Second, English teachers’ multilingual beliefs are generally more positive than their multilingual practices. More specifically, our findings show that although teachers often hold positive views about multilingualism as a concept, awareness about the cognitive implications for language learning and teaching is much less developed. More research is needed that focuses on how this gap between teachers’ attitudes and practices could be bridged.

Third, when teachers use or refer to other languages, they are mainly restricted to the language of instruction or the students’ first language rather than students’ whole-language repertoire as recommended by the literature on translanguaging and influential policy documents. As a result, future research on the practice of multilingualism in classrooms should take into consideration teachers’ ability to include students’ whole-language repertoire.

To conclude, our findings show that teachers’ beliefs and practices – despite growing linguistic diversity in their classrooms – remain, to a large extent, influenced by traditional language teaching norms and language ideologies.


Burner, T., & Carlsen, C. (2023). Teachers’ multilingual beliefs and practices in English classrooms: A scoping review. Review of Education, 11, e3407.

Burner, T., & Carlsen, C. (2022). Teacher qualifications, perceptions and practices concerning multilingualism at a school for newly arrived students in Norway. International Journal of Multilingualism, 19(1), 35–49.

Burner, T., Alvestad, K. C., Brazier, E., Gustavsen, T. S., Kacerja, S., Ruud, L. C., Salvesen, G. S., & Schipor, D. (2022). EvaFag 2025: Evaluering av LK20. Realiseringer av læreplanen i spesifikke fag. Arbeidspakke 1, delrapport 1. No. 91. University of South-Eastern Norway.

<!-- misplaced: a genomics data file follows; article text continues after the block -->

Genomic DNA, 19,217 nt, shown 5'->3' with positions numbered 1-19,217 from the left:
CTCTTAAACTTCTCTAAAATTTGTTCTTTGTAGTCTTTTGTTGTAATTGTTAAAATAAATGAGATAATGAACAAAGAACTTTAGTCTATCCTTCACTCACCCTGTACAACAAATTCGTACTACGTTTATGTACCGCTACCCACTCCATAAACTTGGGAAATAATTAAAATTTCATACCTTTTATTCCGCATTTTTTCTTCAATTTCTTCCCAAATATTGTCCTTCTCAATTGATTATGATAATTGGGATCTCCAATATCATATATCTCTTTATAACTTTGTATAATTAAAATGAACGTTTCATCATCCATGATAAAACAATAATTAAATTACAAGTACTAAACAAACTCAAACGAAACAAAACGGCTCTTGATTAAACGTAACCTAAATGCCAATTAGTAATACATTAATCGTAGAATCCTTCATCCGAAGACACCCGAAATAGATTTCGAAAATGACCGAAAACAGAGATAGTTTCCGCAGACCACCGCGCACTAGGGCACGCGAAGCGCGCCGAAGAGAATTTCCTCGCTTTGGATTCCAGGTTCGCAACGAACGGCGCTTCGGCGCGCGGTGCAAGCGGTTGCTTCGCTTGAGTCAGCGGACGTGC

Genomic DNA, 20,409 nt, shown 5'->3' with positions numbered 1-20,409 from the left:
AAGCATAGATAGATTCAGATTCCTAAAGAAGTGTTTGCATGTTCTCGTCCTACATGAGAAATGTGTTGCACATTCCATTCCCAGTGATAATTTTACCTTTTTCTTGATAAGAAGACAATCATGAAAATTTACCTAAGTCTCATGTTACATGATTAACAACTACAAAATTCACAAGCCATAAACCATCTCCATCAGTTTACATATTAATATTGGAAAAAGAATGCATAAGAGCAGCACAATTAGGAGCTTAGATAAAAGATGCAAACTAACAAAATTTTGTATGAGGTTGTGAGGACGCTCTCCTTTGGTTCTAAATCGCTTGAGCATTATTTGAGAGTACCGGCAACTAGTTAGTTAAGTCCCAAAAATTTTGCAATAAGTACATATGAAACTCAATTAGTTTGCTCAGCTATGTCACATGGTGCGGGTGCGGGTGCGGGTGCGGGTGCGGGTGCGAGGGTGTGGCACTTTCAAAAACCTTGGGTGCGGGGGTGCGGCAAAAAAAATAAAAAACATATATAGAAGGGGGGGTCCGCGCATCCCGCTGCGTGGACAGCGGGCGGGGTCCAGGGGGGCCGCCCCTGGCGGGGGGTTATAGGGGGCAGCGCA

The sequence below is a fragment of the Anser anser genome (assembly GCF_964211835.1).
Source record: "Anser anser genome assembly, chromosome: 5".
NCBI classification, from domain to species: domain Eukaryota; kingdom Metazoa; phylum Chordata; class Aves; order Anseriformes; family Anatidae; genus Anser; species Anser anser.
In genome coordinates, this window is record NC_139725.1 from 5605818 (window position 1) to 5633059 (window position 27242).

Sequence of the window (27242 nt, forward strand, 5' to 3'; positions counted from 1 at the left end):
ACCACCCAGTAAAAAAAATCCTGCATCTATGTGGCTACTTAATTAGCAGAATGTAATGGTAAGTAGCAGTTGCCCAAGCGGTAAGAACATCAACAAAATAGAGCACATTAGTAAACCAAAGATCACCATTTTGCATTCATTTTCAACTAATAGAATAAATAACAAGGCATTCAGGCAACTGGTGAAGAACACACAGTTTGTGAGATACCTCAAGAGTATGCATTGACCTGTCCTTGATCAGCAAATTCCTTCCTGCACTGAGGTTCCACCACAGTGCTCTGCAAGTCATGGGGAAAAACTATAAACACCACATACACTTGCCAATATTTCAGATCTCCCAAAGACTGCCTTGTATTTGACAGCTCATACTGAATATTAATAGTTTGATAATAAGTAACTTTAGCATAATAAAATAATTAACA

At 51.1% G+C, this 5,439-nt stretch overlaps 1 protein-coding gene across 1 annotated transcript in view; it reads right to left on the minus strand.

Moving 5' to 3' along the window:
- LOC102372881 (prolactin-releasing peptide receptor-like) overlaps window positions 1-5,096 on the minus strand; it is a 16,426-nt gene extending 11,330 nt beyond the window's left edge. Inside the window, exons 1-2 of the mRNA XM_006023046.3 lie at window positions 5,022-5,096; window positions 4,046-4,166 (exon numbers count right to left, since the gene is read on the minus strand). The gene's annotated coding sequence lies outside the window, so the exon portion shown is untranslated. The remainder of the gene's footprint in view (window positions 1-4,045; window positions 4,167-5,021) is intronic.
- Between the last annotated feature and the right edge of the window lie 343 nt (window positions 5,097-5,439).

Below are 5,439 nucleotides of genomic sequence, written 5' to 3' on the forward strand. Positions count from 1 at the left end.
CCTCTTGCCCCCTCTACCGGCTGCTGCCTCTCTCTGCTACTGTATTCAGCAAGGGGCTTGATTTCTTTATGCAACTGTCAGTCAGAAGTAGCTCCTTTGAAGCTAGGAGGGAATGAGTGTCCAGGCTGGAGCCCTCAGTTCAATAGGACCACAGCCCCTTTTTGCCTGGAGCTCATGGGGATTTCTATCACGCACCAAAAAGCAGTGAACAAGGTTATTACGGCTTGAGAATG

Council of Europe. (2012). A framework of reference for pluralistic approaches to languages and cultures. Council of Europe Publishing.

Cummins, J. (2017). Teaching for transfer in multilingual school contexts. In O. García et al. (Eds.), Bilingual and multilingual education (pp. 103–115). Springer.

Erling, E. J., Foltz, A., & Wiener, M. (2021). Differences in English teachers’ beliefs and practices and inequity in Austrian English language education: Could plurilingual pedagogies help close the gap? International Journal of Multilingualism, 18(4), 570–585.

Haim, O., Orland-Barak, L. & Goldberg, T. (2020). The role of linguistic and cultural repertoire in novice bilingual and multilingual EFL teachers’ induction period. International Journal of Multilingualism, 19(1), 63–84.

Meier, G. S. (2016). The multilingual turn as a critical movement in education: Assumptions, challenges and a need for reflection. Applied Linguistics Review, 8(1), 131–161.

Møller, G., Bergsgard, N. A., Salvesen, G. S., & Burner, T. (2023). EvaFag 2025: Evaluering av LK20. Mellom frihet og struktur – evaluering av LK20 i grunnskolen. Arbeidspakke 2, delrapport 1. No. 117. University of South-Eastern Norway.